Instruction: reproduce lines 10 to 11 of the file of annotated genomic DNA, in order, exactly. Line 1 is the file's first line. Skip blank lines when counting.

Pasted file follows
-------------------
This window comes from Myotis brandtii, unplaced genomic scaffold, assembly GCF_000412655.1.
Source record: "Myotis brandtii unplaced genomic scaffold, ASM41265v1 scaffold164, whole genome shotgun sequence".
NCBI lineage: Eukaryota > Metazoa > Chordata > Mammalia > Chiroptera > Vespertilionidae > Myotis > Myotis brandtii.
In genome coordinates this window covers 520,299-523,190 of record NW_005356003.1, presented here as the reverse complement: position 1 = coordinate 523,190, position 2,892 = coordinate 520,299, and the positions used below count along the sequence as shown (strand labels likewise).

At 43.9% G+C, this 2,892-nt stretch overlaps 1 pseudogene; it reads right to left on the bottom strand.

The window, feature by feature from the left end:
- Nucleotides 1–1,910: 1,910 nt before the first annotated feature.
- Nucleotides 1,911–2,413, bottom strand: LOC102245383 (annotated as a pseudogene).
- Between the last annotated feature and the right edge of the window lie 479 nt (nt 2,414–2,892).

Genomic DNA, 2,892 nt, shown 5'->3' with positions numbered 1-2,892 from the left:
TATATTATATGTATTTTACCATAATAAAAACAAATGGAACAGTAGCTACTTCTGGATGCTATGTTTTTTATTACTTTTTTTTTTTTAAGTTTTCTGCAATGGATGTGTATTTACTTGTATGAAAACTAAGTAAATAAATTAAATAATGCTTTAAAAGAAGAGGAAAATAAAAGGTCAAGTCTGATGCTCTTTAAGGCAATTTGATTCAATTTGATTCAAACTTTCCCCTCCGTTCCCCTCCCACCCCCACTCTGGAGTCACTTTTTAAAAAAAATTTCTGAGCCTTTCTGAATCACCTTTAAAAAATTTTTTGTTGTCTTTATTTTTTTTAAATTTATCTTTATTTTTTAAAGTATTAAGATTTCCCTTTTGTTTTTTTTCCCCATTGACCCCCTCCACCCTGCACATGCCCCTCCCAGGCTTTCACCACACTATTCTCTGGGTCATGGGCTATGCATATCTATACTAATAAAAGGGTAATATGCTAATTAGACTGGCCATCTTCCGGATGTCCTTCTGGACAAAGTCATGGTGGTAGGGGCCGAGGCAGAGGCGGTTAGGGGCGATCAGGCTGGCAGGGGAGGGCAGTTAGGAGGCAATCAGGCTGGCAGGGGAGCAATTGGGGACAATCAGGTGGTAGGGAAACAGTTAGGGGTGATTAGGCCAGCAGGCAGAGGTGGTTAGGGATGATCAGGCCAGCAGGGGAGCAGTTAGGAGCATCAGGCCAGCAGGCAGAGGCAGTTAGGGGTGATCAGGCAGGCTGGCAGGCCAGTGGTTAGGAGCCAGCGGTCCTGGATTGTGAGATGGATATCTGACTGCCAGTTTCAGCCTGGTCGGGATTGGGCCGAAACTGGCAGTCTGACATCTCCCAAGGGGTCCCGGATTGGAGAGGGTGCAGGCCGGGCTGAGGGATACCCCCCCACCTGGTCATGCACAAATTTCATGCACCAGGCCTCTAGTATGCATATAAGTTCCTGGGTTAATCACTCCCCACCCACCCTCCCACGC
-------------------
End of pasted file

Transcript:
Genomic DNA, 2,892 nt, shown 5'->3' with positions numbered 1-2,892 from the left:
TATATTATATGTATTTTACCATAATAAAAACAAATGGAACAGTAGCTACTTCTGGATGCTATGTTTTTTATTACTTTTTTTTTTTTAAGTTTTCTGCAATGGATGTGTATTTACTTGTATGAAAACTAAGTAAATAAATTAAATAATGCTTTAAAAGAAGAGGAAAATAAAAGGTCAAGTCTGATGCTCTTTAAGGCAATTTGATTCAATTTGATTCAAACTTTCCCCTCCGTTCCCCTCCCACCCCCACTCTGGAGTCACTTTTTAAAAAAAATTTCTGAGCCTTTCTGAATCACCTTTAAAAAATTTTTTGTTGTCTTTATTTTTTTTAAATTTATCTTTATTTTTTAAAGTATTAAGATTTCCCTTTTGTTTTTTTTCCCCATTGACCCCCTCCACCCTGCACATGCCCCTCCCAGGCTTTCACCACACTATTCTCTGGGTCATGGGCTATGCATATCTATACTAATAAAAGGGTAATATGCTAATTAGACTGGCCATCTTCCGGATGTCCTTCTGGACAAAGTCATGGTGGTAGGGGCCGAGGCAGAGGCGGTTAGGGGCGATCAGGCTGGCAGGGGAGGGCAGTTAGGAGGCAATCAGGCTGGCAGGGGAGCAATTGGGGACAATCAGGTGGTAGGGAAACAGTTAGGGGTGATTAGGCCAGCAGGCAGAGGTGGTTAGGGATGATCAGGCCAGCAGGGGAGCAGTTAGGAGCATCAGGCCAGCAGGCAGAGGCAGTTAGGGGTGATCAGGCAGGCTGGCAGGCCAGTGGTTAGGAGCCAGCGGTCCTGGATTGTGAGATGGATATCTGACTGCCAGTTTCAGCCTGGTCGGGATTGGGCCGAAACTGGCAGTCTGACATCTCCCAAGGGGTCCCGGATTGGAGAGGGTGCAGGCCGGGCTGAGGGATACCCCCCCACCTGGTCATGCACAAATTTCATGCACCAGGCCTCTAGTATGCATATAAGTTCCTGGGTTAATCACTCCCCACCCACCCTCCCACGC